Since most predators have a two-to-ten-year population cycle, [any] twelve-year cicadas would be a feast for any predator with a two-, three-, four-, or six-year cycle. By this reasoning, any cicada with a development span that is easily divisible by the smaller numbers of a predator’s population cycle is vulnerable.
Prime numbers, however, can only be divided by themselves and one; they cannot be evenly divided into smaller integers. Cicadas that emerge at prime-numbered year intervals, like the seventeen-year Brood II set to swarm the East Coast, would find themselves relatively immune to predator population cycles, since it is mathematically unlikely for a short-cycled predator to exist on the same cycle. In [Stephen J.] Gould’s example, a cicada that emerges every seventeen years and has a predator with a five-year life cycle will only face a peak predator population once every eighty-five (5 x 17) years, giving it an enormous advantage over less well-adapted cicadas.
To test this hypothesis, researchers from Brazil’s Universidade Estadual de Campinas used a computer simulation, very similar to John Conway’s Game of Life, in which simulated cicadas and predators battled it out in a hundred-by-hundred-cell matrix. They found exactly what Gould had suggested: cicadas with a prime-numbered life cycle had the most successful evolutionary strategy. If we discount those cicadas with life cycles of ten years or fewer (as being too close to predator life cycles), we find that the most successful emergence rates for cyber cicadas are thirteen and seventeen years—precisely what we find in the wild. >continue<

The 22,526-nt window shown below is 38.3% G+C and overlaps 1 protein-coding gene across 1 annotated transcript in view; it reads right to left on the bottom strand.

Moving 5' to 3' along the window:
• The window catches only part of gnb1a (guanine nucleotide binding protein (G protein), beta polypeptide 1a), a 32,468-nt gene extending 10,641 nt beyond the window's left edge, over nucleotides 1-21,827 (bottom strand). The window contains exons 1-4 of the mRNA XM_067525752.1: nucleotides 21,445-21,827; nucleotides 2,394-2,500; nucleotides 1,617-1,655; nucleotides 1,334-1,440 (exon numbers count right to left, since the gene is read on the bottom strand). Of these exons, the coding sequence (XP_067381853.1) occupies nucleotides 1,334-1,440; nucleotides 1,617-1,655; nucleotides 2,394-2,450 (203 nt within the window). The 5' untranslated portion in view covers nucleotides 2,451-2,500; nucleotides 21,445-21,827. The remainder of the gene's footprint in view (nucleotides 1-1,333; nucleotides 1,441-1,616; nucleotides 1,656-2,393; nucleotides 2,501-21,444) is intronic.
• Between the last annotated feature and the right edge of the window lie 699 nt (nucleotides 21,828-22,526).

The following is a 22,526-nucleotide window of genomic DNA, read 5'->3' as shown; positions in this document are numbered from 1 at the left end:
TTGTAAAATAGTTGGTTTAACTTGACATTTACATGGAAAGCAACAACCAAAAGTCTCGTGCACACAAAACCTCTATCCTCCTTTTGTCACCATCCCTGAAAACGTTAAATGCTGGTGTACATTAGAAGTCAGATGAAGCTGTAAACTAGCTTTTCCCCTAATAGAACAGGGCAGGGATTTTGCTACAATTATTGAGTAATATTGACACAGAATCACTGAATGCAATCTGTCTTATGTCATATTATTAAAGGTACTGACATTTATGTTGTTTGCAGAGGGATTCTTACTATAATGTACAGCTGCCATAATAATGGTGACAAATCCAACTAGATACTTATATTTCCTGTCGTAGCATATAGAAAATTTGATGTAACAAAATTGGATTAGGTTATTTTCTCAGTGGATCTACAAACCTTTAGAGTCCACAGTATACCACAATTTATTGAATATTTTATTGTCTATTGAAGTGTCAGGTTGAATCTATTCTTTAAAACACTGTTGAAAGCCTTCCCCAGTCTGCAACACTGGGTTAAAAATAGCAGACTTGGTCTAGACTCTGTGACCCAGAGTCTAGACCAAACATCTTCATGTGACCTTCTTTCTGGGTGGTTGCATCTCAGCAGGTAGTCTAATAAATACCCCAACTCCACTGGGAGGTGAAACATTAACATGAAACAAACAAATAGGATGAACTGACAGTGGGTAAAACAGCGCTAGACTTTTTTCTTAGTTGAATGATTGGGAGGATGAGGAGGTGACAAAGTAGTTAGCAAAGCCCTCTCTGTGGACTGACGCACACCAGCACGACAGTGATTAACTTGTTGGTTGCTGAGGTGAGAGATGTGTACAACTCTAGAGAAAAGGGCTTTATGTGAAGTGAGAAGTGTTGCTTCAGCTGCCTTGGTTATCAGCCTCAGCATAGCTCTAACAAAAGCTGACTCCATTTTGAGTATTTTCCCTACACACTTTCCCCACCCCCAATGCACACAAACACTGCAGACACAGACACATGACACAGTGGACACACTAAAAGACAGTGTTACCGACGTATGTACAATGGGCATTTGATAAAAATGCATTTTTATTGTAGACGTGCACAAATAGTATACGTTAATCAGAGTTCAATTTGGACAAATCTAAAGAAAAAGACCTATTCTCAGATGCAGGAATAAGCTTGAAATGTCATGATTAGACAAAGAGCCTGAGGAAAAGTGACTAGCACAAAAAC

Top row: Maggie Smith in 1990 at the Tony Awards, Maggie Smith in Hook, released in 1991. Second row: Maggie Smith in 1972 as the older and then younger Aunt Augusta in Travels with my Aunt.
English grammar insists that one should never start a sentence with because, but that is essentially what this post is, because I’m rather sick of seeing posts, be it here or on Twitter, wondering how Maggie looks younger as McGonagall than she did in Hook, or if she was ever young, or some other sort of crap along those lines of thought.
It’s called makeup!!! marvelous invention in general, especially for those us not blessed with naturally good looks, although admittedly used a tad too much by studios over the years (Downton Abbey included) in making Maggie appear older than she is. She was young (and insanely pretty), and she is not 120 today, but rather a still amazingly beautiful 78 year old with killer bone structure and ridiculously good hair.
"Frailty, thy name is Romeo" --Shakespeare, sorta'--
Hello everyone. I am a graduate of biology who dabbled in chemistry and marine biology. I love science obviously, however I have varied interests. I also love music, literature, movies, cooking and nature. I want to continue traveling and experiencing different cultures. I plan on spending the rest of my life learning new things, loving my family and friends, and hopefully being a better christian. I make no apologies for who I am, but I respect everyone's right to be who they are and expect the same courtesy.